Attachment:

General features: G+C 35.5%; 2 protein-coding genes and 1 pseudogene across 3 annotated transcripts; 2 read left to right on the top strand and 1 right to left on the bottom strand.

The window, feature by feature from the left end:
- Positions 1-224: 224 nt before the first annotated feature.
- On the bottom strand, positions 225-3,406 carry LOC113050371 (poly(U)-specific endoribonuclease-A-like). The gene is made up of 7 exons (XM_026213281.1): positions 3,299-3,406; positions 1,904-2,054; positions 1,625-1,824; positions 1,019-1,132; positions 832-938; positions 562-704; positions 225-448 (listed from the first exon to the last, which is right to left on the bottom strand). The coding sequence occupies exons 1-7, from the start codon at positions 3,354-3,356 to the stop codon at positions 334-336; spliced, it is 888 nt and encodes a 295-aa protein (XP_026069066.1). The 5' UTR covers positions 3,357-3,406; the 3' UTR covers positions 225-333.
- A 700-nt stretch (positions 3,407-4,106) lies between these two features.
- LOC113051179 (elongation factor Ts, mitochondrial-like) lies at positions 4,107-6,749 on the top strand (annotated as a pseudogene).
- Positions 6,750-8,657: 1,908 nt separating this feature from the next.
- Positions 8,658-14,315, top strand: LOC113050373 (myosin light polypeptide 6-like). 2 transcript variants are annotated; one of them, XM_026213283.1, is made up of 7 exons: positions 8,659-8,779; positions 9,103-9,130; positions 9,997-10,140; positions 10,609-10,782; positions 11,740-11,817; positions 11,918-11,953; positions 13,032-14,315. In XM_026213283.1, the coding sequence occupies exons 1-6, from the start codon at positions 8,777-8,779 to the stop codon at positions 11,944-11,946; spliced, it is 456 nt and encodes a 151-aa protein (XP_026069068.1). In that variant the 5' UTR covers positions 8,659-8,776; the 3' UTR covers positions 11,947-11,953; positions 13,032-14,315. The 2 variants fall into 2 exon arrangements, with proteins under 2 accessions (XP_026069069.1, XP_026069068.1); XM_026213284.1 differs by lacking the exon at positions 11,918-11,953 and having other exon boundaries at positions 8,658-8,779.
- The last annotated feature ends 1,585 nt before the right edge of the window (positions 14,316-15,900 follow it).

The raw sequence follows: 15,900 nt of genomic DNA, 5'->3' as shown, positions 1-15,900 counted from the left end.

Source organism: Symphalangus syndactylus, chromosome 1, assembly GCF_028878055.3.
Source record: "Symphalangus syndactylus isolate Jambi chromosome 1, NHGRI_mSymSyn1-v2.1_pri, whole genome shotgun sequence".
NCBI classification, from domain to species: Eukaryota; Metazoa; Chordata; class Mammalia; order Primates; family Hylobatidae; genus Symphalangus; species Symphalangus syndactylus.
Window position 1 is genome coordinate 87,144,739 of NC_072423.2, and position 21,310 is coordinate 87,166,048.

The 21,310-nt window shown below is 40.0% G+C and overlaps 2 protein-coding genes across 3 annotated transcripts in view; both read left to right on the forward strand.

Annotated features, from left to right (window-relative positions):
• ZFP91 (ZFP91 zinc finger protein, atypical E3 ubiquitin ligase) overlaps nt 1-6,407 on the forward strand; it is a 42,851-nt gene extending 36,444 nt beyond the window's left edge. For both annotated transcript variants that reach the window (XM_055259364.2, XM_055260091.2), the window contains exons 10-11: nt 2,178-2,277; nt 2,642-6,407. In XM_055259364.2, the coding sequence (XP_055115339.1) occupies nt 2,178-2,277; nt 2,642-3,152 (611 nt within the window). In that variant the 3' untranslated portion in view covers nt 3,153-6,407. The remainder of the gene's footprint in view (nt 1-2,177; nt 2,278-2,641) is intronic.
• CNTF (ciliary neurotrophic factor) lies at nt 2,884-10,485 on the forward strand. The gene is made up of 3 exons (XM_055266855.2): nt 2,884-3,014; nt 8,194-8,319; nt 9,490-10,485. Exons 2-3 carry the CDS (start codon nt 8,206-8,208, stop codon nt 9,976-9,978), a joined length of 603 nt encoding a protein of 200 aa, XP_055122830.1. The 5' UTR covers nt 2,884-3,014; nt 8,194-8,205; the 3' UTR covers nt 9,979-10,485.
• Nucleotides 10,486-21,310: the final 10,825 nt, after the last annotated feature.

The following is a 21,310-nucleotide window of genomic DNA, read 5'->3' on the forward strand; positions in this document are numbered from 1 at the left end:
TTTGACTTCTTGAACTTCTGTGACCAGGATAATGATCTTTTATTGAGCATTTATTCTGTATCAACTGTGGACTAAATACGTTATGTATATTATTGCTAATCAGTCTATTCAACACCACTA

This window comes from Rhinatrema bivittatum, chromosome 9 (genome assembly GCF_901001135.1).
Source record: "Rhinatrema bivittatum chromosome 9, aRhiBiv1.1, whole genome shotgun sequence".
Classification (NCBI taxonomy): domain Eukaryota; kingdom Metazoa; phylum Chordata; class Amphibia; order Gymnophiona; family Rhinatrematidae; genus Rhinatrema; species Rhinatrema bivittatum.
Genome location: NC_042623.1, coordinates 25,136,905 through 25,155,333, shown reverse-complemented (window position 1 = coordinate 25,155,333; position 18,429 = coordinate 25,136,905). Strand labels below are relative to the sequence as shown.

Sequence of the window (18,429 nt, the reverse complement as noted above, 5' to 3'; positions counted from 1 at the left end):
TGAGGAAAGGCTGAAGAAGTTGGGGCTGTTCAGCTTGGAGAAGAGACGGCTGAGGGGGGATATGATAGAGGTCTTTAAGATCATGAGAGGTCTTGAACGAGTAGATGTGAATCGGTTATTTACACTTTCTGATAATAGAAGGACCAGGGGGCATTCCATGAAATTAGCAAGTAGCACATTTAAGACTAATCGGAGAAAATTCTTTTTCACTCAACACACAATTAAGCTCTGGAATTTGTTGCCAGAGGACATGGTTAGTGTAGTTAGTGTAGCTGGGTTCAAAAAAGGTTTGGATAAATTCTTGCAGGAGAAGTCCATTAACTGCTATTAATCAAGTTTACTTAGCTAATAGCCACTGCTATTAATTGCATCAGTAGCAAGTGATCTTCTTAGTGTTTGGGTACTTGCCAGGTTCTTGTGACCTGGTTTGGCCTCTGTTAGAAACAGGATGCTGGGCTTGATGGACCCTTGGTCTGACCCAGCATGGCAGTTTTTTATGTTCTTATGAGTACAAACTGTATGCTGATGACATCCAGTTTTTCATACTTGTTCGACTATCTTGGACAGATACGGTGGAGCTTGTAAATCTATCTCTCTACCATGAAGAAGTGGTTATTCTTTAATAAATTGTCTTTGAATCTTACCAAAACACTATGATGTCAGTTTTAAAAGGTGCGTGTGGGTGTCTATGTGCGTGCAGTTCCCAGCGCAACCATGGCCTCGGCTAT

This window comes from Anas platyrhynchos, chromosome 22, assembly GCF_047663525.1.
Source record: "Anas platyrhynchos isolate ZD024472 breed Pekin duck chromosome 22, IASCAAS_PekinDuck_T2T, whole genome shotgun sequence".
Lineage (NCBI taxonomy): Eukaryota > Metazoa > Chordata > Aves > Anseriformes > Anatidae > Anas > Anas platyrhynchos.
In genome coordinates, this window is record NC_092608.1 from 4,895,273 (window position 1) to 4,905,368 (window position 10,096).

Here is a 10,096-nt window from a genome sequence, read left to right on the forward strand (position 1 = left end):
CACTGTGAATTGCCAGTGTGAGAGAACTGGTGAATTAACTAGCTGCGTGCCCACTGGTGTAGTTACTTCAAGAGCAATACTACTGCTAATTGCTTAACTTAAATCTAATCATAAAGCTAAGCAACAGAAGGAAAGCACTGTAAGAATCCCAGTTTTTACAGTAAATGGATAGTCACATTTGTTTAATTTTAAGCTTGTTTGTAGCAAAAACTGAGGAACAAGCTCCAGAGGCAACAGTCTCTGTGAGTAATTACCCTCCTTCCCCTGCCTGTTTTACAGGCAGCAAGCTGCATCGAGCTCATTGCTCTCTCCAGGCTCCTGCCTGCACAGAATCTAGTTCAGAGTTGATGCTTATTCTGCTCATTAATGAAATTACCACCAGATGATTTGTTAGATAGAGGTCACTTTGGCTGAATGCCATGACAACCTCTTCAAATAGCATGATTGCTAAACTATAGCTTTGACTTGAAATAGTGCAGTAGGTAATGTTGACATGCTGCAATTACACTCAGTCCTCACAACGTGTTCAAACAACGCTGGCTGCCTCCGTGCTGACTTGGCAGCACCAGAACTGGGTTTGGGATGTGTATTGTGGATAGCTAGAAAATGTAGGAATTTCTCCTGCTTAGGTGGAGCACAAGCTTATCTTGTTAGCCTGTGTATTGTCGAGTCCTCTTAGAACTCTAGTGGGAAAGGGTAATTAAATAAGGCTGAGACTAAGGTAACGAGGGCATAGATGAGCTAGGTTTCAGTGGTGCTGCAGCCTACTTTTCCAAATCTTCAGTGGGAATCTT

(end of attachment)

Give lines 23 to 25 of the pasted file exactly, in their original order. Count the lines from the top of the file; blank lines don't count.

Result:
Source record: "Rhinatrema bivittatum chromosome 9, aRhiBiv1.1, whole genome shotgun sequence".
Classification (NCBI taxonomy): domain Eukaryota; kingdom Metazoa; phylum Chordata; class Amphibia; order Gymnophiona; family Rhinatrematidae; genus Rhinatrema; species Rhinatrema bivittatum.
Genome location: NC_042623.1, coordinates 25,136,905 through 25,155,333, shown reverse-complemented (window position 1 = coordinate 25,155,333; position 18,429 = coordinate 25,136,905). Strand labels below are relative to the sequence as shown.